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MN Fishing Report

Most walleye have moved deeper, with anglers taking good numbers of fish during low light hours. Leeches and crawlers remain the most effective bait.

For the most current list of lodging availability, check with the individual visitors' bureaus listed below.

Anglers may obtain fishing licenses 24 hours a day, 7 days a week, by dialing 1-888-665-4236, or accessing DNR License Sales .

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Northeast Minnesota

International Falls -Rainy Lake & the Rainy River

Rainy Lake anglers are finding walleye in 30-40 feet of water on the most popular submerged reefs. Reefs on either side of Brule Narrows have been producing fish, and the preferred presentation has been a jig head tipped with a leech or crawler. Walleye are also being caught near the windblown points in roughly 20 feet of water. Crappies continue to hit in Black Bay. Northern pike have not yet shifted to a deeper pattern and can still be found in the rocky and weedy edges of the bays. Some pike, however, are showing up on the reefs where anglers are fishing for walleye. Sand Bay also offers a good walleye bite. On the Rainy River, the areas above the dam at International Falls and below the Ranier Rapids are giving up walleye and smallmouth bass. The same is true below the dam, and for several miles downstream. Shiner minnows seem to be the key for the river. Sturgeon fishing has been good near the mouth of the Littlefork River and below Manitou Rapids; anglers are encouraged to first consult their rules and regulations guide before pursuing sturgeon. To learn more, dial 1-800-325-5766, or visit


Anglers are having an easier time locating and catching walleye on lakes Kabetogama and Namakan. The best depth is roughly 30 feet, with fish coming in on jig and minnow combinations, slip sinker rigs, and artificials. The reef edges and shoreline structure adjacent to deep water have been the most productive. The eastern half of Kabetogama has been best for walleye anglers, especially around the Martin Islands, and Cuculus on down to Green and Larkin islands where the water is a bit cooler. The west end water temperatures are mostly in the high 70's during mid-day hours. Northern pike continue to be pulled from the weed edges and over the weed tops. The more productive areas include Lost, Nebraska and Blind Ash bays. Smallmouth bass are chasing artificials at the shorelines, with spinnerbaits, crayfish, plastics, and sub-surface presentations all working well. For more information on Lakes Kabetogama and Namakan, dial 1-800-524-9085, or check out


With the arrival of August has come hot temperatures and some hot fishing action. Walleye are falling prey to trolled rapalas, as well as lindy rigs tipped with crawlers. The fish seem to have scattered throughout the water column, so it is best to troll or drift at varying depths; once fish have been located, switch to a slip bobber or try casting to pick up the stragglers. Burntside Lake has been giving up some very large walleye. Snowbank Lake has also been kind to both walleye and lake trout anglers. Bass are active on most area lakes at the rocky shorelines, down to twenty feet on the drop-offs. Crankbaits in crayfish patterns are working well. Large northern pike are attacking sucker minnows at the weedlines and rocky points. Also try spinnerbaits for some great sub-surface strikes. To find out more, dial 1-800-777-7281, or visit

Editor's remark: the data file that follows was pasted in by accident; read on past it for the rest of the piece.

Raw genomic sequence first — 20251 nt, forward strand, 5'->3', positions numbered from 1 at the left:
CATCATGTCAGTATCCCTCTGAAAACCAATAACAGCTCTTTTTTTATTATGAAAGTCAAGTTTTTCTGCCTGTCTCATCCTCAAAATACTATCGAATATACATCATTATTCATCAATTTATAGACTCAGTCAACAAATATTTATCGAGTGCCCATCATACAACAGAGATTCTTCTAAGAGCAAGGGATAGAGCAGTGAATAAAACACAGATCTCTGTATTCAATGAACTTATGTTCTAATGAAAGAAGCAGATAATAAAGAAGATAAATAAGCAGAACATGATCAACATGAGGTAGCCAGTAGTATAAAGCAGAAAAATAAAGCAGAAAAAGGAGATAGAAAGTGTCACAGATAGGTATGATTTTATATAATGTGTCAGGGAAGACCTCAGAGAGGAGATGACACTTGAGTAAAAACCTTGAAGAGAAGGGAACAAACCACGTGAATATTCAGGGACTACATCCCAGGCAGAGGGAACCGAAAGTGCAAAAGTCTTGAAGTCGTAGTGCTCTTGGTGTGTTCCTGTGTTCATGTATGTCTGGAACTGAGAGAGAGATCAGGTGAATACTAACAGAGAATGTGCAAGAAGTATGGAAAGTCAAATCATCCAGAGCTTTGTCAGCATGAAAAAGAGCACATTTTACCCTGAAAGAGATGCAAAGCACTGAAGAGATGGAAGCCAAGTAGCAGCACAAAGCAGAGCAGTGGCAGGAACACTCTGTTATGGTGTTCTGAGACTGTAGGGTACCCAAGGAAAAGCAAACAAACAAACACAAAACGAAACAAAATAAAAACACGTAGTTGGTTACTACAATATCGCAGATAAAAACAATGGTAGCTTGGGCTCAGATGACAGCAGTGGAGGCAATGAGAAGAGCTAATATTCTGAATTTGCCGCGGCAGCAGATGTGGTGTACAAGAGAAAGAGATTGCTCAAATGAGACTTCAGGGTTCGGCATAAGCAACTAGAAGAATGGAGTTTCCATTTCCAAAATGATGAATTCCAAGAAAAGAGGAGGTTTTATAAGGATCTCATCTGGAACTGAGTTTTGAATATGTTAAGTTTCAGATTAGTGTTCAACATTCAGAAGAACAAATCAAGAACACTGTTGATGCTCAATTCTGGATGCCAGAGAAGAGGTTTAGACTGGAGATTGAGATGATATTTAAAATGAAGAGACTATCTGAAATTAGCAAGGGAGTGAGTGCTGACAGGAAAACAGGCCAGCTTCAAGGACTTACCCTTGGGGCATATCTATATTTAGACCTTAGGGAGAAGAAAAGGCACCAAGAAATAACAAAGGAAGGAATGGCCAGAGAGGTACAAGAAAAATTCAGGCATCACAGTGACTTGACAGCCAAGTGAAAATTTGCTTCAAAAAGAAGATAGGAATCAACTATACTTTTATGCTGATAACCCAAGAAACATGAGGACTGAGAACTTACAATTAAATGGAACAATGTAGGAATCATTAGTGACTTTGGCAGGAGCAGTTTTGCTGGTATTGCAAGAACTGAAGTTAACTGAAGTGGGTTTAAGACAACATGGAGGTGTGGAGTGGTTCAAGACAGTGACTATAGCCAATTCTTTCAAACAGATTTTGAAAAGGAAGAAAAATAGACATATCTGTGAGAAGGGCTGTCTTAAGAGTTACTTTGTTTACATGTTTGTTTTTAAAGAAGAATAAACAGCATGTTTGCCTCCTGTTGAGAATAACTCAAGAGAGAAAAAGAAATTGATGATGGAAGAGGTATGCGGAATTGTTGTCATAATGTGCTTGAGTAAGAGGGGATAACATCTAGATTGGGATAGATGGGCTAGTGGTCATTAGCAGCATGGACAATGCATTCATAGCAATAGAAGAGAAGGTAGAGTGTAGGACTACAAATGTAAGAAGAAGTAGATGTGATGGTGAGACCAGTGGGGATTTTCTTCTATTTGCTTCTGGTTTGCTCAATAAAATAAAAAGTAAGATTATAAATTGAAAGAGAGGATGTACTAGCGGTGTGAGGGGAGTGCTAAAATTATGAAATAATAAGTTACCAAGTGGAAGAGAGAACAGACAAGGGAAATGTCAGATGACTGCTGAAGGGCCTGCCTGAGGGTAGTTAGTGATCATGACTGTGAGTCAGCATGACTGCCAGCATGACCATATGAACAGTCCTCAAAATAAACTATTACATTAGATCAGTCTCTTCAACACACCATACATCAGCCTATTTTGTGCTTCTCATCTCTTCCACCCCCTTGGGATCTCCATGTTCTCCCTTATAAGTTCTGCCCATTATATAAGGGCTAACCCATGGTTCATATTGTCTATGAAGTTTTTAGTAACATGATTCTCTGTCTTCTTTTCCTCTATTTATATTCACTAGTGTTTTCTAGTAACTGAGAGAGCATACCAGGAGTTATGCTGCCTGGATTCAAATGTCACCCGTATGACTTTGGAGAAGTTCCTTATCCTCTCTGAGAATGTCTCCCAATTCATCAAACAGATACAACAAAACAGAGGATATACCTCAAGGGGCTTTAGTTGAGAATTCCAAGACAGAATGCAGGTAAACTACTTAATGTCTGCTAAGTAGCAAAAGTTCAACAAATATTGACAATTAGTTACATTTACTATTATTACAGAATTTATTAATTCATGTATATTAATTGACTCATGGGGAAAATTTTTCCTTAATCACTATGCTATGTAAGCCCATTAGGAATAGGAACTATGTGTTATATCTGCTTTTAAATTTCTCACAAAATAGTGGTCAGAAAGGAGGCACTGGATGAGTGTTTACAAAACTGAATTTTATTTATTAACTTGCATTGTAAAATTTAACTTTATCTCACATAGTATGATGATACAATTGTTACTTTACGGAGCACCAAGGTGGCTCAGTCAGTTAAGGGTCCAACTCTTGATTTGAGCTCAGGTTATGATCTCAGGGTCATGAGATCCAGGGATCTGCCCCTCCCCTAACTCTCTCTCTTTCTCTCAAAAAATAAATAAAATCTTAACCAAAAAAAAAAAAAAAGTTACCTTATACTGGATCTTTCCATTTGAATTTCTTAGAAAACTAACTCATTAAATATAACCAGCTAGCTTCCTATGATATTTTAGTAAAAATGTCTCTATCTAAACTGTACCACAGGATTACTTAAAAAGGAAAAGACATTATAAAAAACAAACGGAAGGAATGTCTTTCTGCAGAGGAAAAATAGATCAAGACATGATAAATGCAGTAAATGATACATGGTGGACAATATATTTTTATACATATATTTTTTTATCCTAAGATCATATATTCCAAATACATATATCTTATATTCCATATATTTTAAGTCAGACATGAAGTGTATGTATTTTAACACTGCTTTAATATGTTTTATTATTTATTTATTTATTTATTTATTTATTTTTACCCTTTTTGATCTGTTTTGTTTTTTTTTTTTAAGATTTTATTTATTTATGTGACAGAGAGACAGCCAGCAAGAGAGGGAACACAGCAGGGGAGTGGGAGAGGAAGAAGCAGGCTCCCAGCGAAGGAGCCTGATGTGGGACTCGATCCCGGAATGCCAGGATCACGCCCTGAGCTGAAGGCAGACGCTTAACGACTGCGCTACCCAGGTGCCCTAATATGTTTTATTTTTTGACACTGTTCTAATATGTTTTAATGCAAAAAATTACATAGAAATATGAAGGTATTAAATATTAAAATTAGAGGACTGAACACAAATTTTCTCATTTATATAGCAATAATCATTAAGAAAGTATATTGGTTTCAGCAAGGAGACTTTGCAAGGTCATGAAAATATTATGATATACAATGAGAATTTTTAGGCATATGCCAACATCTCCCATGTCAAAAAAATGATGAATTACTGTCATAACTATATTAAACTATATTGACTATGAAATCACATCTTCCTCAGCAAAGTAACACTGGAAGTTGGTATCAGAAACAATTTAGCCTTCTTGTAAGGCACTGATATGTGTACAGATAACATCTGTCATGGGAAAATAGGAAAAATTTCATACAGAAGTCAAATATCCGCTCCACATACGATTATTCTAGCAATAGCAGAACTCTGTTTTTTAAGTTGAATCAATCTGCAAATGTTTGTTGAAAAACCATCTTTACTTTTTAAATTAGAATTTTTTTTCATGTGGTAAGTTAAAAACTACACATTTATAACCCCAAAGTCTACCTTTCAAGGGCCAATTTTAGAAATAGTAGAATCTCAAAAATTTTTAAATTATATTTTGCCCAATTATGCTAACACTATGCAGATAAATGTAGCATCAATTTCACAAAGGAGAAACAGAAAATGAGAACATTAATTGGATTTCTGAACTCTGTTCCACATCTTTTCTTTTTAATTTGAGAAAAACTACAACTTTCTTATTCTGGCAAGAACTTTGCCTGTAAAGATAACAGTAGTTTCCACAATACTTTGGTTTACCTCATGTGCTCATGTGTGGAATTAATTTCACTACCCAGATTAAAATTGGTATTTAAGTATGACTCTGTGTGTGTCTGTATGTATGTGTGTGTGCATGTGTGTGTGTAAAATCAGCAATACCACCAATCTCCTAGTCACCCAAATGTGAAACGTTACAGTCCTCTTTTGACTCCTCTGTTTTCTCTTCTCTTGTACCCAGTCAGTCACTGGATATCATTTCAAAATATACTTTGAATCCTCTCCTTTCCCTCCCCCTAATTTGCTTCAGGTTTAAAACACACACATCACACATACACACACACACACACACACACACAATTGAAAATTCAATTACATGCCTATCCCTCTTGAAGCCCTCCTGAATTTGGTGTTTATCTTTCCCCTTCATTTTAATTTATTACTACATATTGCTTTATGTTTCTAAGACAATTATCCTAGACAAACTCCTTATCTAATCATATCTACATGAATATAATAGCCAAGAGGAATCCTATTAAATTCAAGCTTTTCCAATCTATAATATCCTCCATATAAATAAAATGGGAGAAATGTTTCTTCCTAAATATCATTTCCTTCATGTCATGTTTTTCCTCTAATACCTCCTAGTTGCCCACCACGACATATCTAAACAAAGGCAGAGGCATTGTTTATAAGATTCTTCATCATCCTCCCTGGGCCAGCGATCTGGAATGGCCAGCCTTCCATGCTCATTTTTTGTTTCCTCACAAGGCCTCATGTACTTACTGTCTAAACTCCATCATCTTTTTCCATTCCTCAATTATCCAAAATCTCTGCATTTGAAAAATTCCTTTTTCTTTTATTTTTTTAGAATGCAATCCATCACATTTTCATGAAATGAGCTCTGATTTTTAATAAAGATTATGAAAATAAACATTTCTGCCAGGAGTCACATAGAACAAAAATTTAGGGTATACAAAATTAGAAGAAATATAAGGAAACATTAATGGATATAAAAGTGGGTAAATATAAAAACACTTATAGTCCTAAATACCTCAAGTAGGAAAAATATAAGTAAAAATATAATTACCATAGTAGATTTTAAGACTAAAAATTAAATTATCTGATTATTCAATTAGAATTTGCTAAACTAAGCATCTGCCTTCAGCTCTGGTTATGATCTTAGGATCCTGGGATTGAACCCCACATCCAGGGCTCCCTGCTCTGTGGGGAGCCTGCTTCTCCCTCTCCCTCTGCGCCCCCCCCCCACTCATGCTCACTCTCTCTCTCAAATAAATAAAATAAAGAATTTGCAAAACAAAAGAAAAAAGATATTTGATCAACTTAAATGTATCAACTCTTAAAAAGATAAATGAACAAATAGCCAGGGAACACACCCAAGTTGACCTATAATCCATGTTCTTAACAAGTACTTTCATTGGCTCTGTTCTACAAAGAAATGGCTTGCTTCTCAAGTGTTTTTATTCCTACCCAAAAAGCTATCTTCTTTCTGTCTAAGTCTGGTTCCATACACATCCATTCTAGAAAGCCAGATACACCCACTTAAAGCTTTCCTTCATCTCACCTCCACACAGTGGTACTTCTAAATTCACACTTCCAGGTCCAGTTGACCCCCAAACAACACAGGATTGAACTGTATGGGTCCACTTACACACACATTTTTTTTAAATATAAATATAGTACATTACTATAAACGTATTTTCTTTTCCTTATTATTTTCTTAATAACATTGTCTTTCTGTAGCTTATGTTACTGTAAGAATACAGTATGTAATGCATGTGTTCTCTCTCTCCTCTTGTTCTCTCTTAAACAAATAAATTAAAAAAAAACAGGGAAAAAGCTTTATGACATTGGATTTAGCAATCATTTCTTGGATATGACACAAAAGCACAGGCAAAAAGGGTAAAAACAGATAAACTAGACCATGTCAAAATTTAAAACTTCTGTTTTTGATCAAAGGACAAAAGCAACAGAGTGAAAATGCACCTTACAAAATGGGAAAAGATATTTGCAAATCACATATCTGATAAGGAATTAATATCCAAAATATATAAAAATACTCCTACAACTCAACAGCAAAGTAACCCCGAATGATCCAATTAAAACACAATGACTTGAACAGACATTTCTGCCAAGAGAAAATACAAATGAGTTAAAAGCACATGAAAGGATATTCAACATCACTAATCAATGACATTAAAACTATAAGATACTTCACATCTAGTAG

Cook/Tower - Lake Vermilion

The rise in temperatures has resulted in an increase in fishing action on Lake Vermilion. The most successful anglers are using their electronics to locate fish at the weedlines. Once fish are found, a trolled crankbait should get them to bite. Another good approach has been to work lead-core crankbaits or deep-diving crankbaits in the deeper waters. A few fish are coming from the weedlines on lindy rigs and crawlers when there is some cloud cover and a breeze. Anglers are also taking a few fish on bottom bouncer and spinner/crawler combinations worked at the reefs and breaks. To learn more, dial 1-800-648-5897, or visit

Cook County: Lutsen-Tofte, Grand Marais, Gunflint Trail, and Grand Portage

The Gunflint area lakes continue to produce walleye, smallmouth bass, and northern pike. Lake trout anglers are taking fish by jigging in 30-plus feet of water. Walleye are hitting jigs tipped with leeches in depths of 10-14 feet. The smallmouth bass can be found in the rocky outcroppings along the shore. While walleye action has slowed in the Grand Marais area lakes, some anglers are catching a few fish using leeches and crawlers; try 12-18 feet of water around the rock piles, as well as depths as deep 40 feet. Lakes to check out include Poplar, Devil Track, Elbow, Pike, and Two Island. Lake trout are hitting ciscoes and spoons worked in depths of 45-60 feet, with good reports coming from Saganaga, Greenwood, Gunflint, Daniels, and Duncan lakes. Rainbow trout remain active, and are hitting crawlers set at the bottom in 18-25 feet of water. For the most fish, try Leo, Trout, Esther and Mink lakes. On Lake Superior, water temperatures have been fluctuating between 40- and 60-degrees, and fishing has been great once you locate the right temperature range. Salmon are being pulled from depths of 80 feet or less, with downrigging being effective. The lake trout are coming from 120-plus feet of water. Fishing has slowed somewhat in the Sawbill area of the BWCA. Bass fishing remains good, with numbers of fish taken at all times of the day. The larger bass are coming from 10-14 feet of water. Walleye are being taken at dawn and dusk, with nightcrawlers starting to out-produce leeches for the bass and walleye. Lake trout are coming from depths of 75-85 feet, and can be found when using a flashy spoon or rapala. Brook trout fishing in streams south of the BWCA has been excellent, with nice-size fish coming from the deep pools and undercut banks. These streams are currently low and warm, providing comfortable wading conditions, and concentrating the fish in the colder, deeper waters. To find out more, check out